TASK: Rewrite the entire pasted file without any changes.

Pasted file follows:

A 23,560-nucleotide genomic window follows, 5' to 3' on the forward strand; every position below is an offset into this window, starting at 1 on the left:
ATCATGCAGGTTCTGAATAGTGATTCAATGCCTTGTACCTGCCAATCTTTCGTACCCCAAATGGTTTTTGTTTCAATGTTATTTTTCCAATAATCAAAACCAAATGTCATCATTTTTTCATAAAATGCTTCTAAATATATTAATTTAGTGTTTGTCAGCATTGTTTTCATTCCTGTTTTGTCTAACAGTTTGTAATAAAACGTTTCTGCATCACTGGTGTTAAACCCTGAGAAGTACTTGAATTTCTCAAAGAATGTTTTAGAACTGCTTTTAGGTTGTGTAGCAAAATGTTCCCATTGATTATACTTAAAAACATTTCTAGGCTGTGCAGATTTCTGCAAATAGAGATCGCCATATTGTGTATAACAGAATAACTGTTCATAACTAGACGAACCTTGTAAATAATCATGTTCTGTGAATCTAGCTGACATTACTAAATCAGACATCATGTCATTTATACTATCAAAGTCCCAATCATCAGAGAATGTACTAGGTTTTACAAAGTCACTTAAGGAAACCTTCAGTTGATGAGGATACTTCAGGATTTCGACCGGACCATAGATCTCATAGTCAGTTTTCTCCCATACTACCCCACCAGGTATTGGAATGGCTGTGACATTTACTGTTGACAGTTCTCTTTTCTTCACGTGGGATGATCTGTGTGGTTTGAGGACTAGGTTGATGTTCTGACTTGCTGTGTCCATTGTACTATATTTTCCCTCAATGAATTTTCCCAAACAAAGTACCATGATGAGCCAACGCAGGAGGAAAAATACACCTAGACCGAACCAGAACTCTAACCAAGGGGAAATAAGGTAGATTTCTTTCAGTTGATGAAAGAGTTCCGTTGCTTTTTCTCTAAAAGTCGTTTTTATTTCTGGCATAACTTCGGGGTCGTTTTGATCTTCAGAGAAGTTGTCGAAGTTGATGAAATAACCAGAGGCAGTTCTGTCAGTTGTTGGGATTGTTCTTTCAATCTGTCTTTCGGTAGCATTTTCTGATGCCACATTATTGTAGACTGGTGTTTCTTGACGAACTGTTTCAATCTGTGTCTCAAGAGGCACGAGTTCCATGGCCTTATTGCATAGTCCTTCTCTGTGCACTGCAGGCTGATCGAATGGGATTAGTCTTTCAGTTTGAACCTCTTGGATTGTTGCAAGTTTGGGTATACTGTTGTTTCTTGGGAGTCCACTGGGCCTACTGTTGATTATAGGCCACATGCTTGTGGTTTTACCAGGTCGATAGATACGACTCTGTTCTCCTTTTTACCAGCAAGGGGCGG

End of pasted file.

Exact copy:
A 23,560-nucleotide genomic window follows, 5' to 3' on the forward strand; every position below is an offset into this window, starting at 1 on the left:
ATCATGCAGGTTCTGAATAGTGATTCAATGCCTTGTACCTGCCAATCTTTCGTACCCCAAATGGTTTTTGTTTCAATGTTATTTTTCCAATAATCAAAACCAAATGTCATCATTTTTTCATAAAATGCTTCTAAATATATTAATTTAGTGTTTGTCAGCATTGTTTTCATTCCTGTTTTGTCTAACAGTTTGTAATAAAACGTTTCTGCATCACTGGTGTTAAACCCTGAGAAGTACTTGAATTTCTCAAAGAATGTTTTAGAACTGCTTTTAGGTTGTGTAGCAAAATGTTCCCATTGATTATACTTAAAAACATTTCTAGGCTGTGCAGATTTCTGCAAATAGAGATCGCCATATTGTGTATAACAGAATAACTGTTCATAACTAGACGAACCTTGTAAATAATCATGTTCTGTGAATCTAGCTGACATTACTAAATCAGACATCATGTCATTTATACTATCAAAGTCCCAATCATCAGAGAATGTACTAGGTTTTACAAAGTCACTTAAGGAAACCTTCAGTTGATGAGGATACTTCAGGATTTCGACCGGACCATAGATCTCATAGTCAGTTTTCTCCCATACTACCCCACCAGGTATTGGAATGGCTGTGACATTTACTGTTGACAGTTCTCTTTTCTTCACGTGGGATGATCTGTGTGGTTTGAGGACTAGGTTGATGTTCTGACTTGCTGTGTCCATTGTACTATATTTTCCCTCAATGAATTTTCCCAAACAAAGTACCATGATGAGCCAACGCAGGAGGAAAAATACACCTAGACCGAACCAGAACTCTAACCAAGGGGAAATAAGGTAGATTTCTTTCAGTTGATGAAAGAGTTCCGTTGCTTTTTCTCTAAAAGTCGTTTTTATTTCTGGCATAACTTCGGGGTCGTTTTGATCTTCAGAGAAGTTGTCGAAGTTGATGAAATAACCAGAGGCAGTTCTGTCAGTTGTTGGGATTGTTCTTTCAATCTGTCTTTCGGTAGCATTTTCTGATGCCACATTATTGTAGACTGGTGTTTCTTGACGAACTGTTTCAATCTGTGTCTCAAGAGGCACGAGTTCCATGGCCTTATTGCATAGTCCTTCTCTGTGCACTGCAGGCTGATCGAATGGGATTAGTCTTTCAGTTTGAACCTCTTGGATTGTTGCAAGTTTGGGTATACTGTTGTTTCTTGGGAGTCCACTGGGCCTACTGTTGATTATAGGCCACATGCTTGTGGTTTTACCAGGTCGATAGATACGACTCTGTTCTCCTTTTTACCAGCAAGGGGCGG